BRIEF DESCRIPTION OF THE DRAWINGS

The present invention can be more easily understood and further advantages and uses thereof more readily apparent, when considered in view of the description of the preferred embodiments and the following figures in which:

FIG. 1 is diagram of a model of one embodiment of the present invention;

FIG. 2 is an illustration of symbol in one embodiment of the present invention;

FIG. 3 is a Component Description Format Window (CDF) of one embodiment of the present invention;

FIG. 4 is a schematic display of one embodiment of the present invention; and

FIG. 5 is a flow chart illustrating a method of one embodiment of the present invention.

In accordance with common practice, the various described features are not drawn to scale but are drawn to emphasize specific features relevant to the present invention. Reference characters denote like elements throughout Figures and text.

DETAILED DESCRIPTION

In the following detailed description of the preferred embodiments, reference is made to the accompanying drawings, which form a part hereof, and in which is shown by way of illustration specific preferred embodiments in which the inventions may be practiced. These embodiments are described in sufficient detail to enable those skilled in the art to practice the invention, and it is to be understood that other embodiments may be utilized and that logical changes may be made without departing from the spirit and scope of the present invention. The following detailed description is, therefore, not to be taken in a limiting sense, and the scope of the present invention is defined only by the claims and equivalents thereof.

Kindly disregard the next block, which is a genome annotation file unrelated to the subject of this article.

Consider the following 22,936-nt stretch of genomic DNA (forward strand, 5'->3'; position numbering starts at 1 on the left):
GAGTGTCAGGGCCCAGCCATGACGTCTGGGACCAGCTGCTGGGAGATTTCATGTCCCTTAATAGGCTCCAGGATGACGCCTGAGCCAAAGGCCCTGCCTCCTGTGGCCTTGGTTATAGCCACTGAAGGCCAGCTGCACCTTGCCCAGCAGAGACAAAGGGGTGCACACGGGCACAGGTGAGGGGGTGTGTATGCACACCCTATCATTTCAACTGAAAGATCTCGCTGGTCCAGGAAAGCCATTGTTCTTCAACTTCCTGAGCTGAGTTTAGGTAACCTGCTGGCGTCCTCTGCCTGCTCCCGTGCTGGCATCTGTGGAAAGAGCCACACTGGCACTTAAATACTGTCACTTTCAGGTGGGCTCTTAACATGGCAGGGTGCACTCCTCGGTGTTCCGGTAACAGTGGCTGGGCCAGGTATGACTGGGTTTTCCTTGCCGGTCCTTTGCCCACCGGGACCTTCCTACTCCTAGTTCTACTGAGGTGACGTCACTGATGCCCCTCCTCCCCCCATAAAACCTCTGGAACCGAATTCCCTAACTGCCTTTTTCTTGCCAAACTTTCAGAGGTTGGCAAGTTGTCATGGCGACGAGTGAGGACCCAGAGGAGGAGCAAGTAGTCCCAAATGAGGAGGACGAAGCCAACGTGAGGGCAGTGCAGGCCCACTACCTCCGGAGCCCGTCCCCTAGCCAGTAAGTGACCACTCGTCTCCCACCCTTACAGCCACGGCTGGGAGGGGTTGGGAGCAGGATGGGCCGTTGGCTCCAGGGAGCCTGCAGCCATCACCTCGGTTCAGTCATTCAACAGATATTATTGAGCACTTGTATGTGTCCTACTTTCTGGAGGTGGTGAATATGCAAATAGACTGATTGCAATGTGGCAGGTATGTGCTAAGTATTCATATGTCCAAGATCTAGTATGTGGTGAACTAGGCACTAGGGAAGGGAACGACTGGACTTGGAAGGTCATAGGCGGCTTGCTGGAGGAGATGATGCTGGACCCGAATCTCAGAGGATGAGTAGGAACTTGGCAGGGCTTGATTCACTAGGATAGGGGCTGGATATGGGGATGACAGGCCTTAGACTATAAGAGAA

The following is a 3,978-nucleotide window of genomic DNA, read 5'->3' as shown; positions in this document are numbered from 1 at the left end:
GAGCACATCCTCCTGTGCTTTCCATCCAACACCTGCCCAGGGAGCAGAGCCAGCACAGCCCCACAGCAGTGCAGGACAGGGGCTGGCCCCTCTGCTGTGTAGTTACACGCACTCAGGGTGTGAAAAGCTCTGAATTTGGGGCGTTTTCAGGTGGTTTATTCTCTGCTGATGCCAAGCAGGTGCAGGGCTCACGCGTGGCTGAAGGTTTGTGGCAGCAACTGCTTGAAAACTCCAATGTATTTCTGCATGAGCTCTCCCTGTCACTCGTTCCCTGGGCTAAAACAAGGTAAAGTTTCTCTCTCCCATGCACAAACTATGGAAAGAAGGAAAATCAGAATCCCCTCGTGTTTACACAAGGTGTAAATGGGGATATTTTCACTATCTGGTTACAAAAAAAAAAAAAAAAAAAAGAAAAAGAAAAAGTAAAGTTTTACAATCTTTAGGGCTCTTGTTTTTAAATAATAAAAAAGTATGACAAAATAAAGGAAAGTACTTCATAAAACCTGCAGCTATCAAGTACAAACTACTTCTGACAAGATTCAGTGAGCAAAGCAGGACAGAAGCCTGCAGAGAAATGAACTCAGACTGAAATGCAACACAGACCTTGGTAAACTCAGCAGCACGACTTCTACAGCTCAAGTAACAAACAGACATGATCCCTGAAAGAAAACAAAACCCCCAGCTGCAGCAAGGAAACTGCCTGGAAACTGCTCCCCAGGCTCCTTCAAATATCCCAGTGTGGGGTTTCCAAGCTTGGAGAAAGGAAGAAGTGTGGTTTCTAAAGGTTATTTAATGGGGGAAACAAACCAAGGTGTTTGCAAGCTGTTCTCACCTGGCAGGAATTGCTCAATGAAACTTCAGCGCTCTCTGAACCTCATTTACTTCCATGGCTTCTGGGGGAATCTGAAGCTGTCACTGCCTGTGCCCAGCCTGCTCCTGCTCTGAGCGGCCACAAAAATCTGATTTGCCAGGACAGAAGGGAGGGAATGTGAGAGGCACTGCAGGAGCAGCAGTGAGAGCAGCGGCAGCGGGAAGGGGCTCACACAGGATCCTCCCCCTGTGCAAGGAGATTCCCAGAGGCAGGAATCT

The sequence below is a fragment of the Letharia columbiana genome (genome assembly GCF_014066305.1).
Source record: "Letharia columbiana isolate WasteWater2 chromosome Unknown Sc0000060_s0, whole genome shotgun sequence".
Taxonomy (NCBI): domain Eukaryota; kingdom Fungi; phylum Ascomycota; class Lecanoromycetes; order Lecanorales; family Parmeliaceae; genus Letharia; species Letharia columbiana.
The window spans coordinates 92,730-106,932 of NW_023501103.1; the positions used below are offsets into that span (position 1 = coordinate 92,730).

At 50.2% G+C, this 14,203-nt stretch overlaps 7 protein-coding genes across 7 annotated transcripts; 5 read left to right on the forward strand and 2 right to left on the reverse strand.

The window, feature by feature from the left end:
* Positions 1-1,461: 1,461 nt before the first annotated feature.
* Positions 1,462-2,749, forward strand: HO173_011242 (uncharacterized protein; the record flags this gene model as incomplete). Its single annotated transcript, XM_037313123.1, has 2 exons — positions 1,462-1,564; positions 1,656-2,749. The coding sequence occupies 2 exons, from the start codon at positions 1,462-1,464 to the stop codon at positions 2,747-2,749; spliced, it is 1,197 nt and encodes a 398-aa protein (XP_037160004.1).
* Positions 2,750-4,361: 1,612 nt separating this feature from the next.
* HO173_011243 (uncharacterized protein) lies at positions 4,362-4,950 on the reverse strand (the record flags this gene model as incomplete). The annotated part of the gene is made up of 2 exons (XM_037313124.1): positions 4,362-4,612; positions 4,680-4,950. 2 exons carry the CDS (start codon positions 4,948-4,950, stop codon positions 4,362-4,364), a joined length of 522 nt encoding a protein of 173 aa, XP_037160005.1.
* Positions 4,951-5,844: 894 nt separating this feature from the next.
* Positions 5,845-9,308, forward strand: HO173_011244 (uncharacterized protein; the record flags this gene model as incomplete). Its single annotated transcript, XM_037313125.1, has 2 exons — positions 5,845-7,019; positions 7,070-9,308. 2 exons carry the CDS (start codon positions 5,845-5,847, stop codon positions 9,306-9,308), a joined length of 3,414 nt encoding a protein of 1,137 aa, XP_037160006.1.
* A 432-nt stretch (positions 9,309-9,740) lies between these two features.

In regard to the present invention, it was decided early on that it is simply too difficult to equip the interconnect simulation tool with enough artificial intelligence to reliably simulate inductive and substrate coupling without prohibitively slowing down both the model generation and the circuit simulation. Instead, the approach draws from the intelligence of the circuit designer to partition the interconnect lines into noninteracting groups where the interactions within each group are fully modeled. The RF circuits that have been modeled have lent themselves to this type of “biopartitioning” such that the neglect of interactions between line groups results in a very reasonable approximation. The disadvantage of this approach is that the initial problem definition, particularly entering the coordinates of each line, can be time-consuming. However, with total control in the hands of the user, there are additional advantages in model flexibility, robustness and intuitiveness that would be difficult with a fully-automated approach.

One embodiment of a model 100 is depicted in FIG. 1. In particular the embodiment of FIG. 1 is an interconnect lumped-element model 100 having 1 line in a 4-line system. Mutual inductances between each line pair, not shown, are implied. The series impedance can be in a single lump as shown here, but by default, it is divided into two sections with a single coupling node 108 (the “a” node 108) between the sections. (Also not shown in FIG. 1 is a simple ladder topology for the series impedance used to get the correct resistance at both DC and the specified AC frequency.) The resistances are determined from curve fits to numerical simulations spanning the space of thickness, drawn width and frequency. The inductance matrix is constructed from standard formulae known in the art. For the special case of differentially paired lines, a separate curve fit for the resistance was necessary, and a dependence on the line spacing was added to the fit. Corrections to the inductance formula were also necessary to account for current crowding toward the interior between the differential line pairs.